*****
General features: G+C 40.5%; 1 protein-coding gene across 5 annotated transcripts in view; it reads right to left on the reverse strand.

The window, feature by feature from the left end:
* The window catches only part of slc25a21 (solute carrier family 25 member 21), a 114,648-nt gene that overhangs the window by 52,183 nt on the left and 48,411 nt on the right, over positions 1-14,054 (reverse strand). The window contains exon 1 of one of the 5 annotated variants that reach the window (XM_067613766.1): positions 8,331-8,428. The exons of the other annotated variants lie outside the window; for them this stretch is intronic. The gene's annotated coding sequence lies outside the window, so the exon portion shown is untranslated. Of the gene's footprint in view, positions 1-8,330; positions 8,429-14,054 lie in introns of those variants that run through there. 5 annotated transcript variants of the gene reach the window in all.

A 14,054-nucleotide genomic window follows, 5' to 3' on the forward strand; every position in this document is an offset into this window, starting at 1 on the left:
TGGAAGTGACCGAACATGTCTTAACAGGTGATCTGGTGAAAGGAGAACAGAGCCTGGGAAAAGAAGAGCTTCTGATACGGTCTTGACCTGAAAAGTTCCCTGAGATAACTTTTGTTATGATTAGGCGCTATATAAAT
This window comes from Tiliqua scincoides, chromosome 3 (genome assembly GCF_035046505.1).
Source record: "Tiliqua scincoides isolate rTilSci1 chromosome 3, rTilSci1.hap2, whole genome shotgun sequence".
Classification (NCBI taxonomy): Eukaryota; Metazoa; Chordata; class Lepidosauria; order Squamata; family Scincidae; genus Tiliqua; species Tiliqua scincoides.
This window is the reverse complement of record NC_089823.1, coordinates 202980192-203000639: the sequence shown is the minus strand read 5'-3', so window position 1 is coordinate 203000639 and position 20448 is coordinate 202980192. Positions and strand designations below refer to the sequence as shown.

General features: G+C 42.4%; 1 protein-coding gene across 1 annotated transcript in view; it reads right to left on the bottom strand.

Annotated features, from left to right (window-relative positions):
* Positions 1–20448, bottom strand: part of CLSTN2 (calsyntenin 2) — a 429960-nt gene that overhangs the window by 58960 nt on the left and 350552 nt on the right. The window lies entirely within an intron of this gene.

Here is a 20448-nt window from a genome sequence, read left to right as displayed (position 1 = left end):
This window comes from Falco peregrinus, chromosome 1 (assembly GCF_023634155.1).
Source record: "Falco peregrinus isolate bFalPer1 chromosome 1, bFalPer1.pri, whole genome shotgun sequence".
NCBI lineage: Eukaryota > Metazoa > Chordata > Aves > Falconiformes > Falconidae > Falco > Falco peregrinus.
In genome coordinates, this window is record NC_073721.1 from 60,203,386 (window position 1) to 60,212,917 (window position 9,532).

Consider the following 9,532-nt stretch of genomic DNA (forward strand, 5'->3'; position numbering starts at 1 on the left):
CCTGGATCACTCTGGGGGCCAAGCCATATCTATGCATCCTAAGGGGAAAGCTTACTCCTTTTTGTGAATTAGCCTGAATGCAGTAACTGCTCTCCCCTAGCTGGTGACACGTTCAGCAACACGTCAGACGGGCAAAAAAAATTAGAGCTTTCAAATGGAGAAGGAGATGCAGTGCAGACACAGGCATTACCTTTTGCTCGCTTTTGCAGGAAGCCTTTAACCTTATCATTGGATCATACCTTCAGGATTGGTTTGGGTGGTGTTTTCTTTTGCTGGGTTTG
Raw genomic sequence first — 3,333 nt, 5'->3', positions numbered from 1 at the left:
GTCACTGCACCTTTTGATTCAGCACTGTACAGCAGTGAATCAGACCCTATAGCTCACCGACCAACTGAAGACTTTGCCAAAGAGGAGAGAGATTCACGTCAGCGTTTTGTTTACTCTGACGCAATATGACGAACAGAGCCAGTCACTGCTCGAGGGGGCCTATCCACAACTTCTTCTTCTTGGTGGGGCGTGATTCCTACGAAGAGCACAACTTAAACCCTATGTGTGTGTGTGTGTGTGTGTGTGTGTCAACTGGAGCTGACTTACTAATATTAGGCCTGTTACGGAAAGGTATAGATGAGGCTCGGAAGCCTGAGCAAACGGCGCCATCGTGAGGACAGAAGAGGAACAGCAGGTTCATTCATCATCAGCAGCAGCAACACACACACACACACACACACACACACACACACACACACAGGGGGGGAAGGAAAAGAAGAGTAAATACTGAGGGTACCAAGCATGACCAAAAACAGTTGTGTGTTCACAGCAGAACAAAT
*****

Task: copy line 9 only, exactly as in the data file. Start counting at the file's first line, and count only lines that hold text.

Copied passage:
This window is the reverse complement of record NC_089823.1, coordinates 202980192-203000639: the sequence shown is the minus strand read 5'-3', so window position 1 is coordinate 203000639 and position 20448 is coordinate 202980192. Positions and strand designations below refer to the sequence as shown.